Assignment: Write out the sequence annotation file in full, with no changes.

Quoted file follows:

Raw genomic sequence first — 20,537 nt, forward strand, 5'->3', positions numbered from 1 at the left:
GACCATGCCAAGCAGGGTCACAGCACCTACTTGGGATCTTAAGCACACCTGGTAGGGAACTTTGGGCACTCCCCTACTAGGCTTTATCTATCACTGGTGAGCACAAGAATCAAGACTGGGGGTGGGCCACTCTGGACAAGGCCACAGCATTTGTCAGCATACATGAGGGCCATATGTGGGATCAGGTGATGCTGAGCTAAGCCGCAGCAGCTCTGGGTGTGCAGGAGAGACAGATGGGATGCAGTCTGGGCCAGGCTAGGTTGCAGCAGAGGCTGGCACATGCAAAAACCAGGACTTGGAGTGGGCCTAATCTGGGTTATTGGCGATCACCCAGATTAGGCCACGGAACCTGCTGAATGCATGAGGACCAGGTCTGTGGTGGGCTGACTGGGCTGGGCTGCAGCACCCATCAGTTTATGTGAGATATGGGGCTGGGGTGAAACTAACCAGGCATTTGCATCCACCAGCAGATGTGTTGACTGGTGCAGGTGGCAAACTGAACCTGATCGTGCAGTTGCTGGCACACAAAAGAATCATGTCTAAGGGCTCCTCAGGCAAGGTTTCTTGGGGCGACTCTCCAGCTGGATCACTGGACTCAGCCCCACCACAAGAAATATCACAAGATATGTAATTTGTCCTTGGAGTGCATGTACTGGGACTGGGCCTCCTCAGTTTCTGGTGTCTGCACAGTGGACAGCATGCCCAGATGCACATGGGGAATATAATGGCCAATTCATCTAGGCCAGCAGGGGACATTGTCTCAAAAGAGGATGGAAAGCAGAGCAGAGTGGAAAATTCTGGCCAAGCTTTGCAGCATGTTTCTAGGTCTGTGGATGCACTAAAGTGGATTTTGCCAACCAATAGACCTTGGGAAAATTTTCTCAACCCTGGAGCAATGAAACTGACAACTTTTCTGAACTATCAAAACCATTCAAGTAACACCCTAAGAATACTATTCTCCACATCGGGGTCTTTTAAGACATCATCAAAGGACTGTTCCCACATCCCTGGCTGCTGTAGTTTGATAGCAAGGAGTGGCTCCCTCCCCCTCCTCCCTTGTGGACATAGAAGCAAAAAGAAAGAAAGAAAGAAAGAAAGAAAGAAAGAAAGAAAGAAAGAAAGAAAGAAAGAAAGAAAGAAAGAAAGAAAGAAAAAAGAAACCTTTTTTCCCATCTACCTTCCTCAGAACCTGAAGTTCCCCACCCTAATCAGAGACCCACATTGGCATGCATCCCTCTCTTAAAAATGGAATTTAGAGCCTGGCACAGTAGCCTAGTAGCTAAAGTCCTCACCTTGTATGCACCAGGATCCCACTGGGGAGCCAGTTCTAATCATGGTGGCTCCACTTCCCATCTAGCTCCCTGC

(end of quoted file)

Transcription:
Raw genomic sequence first — 20,537 nt, forward strand, 5'->3', positions numbered from 1 at the left:
GACCATGCCAAGCAGGGTCACAGCACCTACTTGGGATCTTAAGCACACCTGGTAGGGAACTTTGGGCACTCCCCTACTAGGCTTTATCTATCACTGGTGAGCACAAGAATCAAGACTGGGGGTGGGCCACTCTGGACAAGGCCACAGCATTTGTCAGCATACATGAGGGCCATATGTGGGATCAGGTGATGCTGAGCTAAGCCGCAGCAGCTCTGGGTGTGCAGGAGAGACAGATGGGATGCAGTCTGGGCCAGGCTAGGTTGCAGCAGAGGCTGGCACATGCAAAAACCAGGACTTGGAGTGGGCCTAATCTGGGTTATTGGCGATCACCCAGATTAGGCCACGGAACCTGCTGAATGCATGAGGACCAGGTCTGTGGTGGGCTGACTGGGCTGGGCTGCAGCACCCATCAGTTTATGTGAGATATGGGGCTGGGGTGAAACTAACCAGGCATTTGCATCCACCAGCAGATGTGTTGACTGGTGCAGGTGGCAAACTGAACCTGATCGTGCAGTTGCTGGCACACAAAAGAATCATGTCTAAGGGCTCCTCAGGCAAGGTTTCTTGGGGCGACTCTCCAGCTGGATCACTGGACTCAGCCCCACCACAAGAAATATCACAAGATATGTAATTTGTCCTTGGAGTGCATGTACTGGGACTGGGCCTCCTCAGTTTCTGGTGTCTGCACAGTGGACAGCATGCCCAGATGCACATGGGGAATATAATGGCCAATTCATCTAGGCCAGCAGGGGACATTGTCTCAAAAGAGGATGGAAAGCAGAGCAGAGTGGAAAATTCTGGCCAAGCTTTGCAGCATGTTTCTAGGTCTGTGGATGCACTAAAGTGGATTTTGCCAACCAATAGACCTTGGGAAAATTTTCTCAACCCTGGAGCAATGAAACTGACAACTTTTCTGAACTATCAAAACCATTCAAGTAACACCCTAAGAATACTATTCTCCACATCGGGGTCTTTTAAGACATCATCAAAGGACTGTTCCCACATCCCTGGCTGCTGTAGTTTGATAGCAAGGAGTGGCTCCCTCCCCCTCCTCCCTTGTGGACATAGAAGCAAAAAGAAAGAAAGAAAGAAAGAAAGAAAGAAAGAAAGAAAGAAAGAAAGAAAGAAAGAAAGAAAGAAAGAAAGAAAGAAAAAAGAAACCTTTTTTCCCATCTACCTTCCTCAGAACCTGAAGTTCCCCACCCTAATCAGAGACCCACATTGGCATGCATCCCTCTCTTAAAAATGGAATTTAGAGCCTGGCACAGTAGCCTAGTAGCTAAAGTCCTCACCTTGTATGCACCAGGATCCCACTGGGGAGCCAGTTCTAATCATGGTGGCTCCACTTCCCATCTAGCTCCCTGC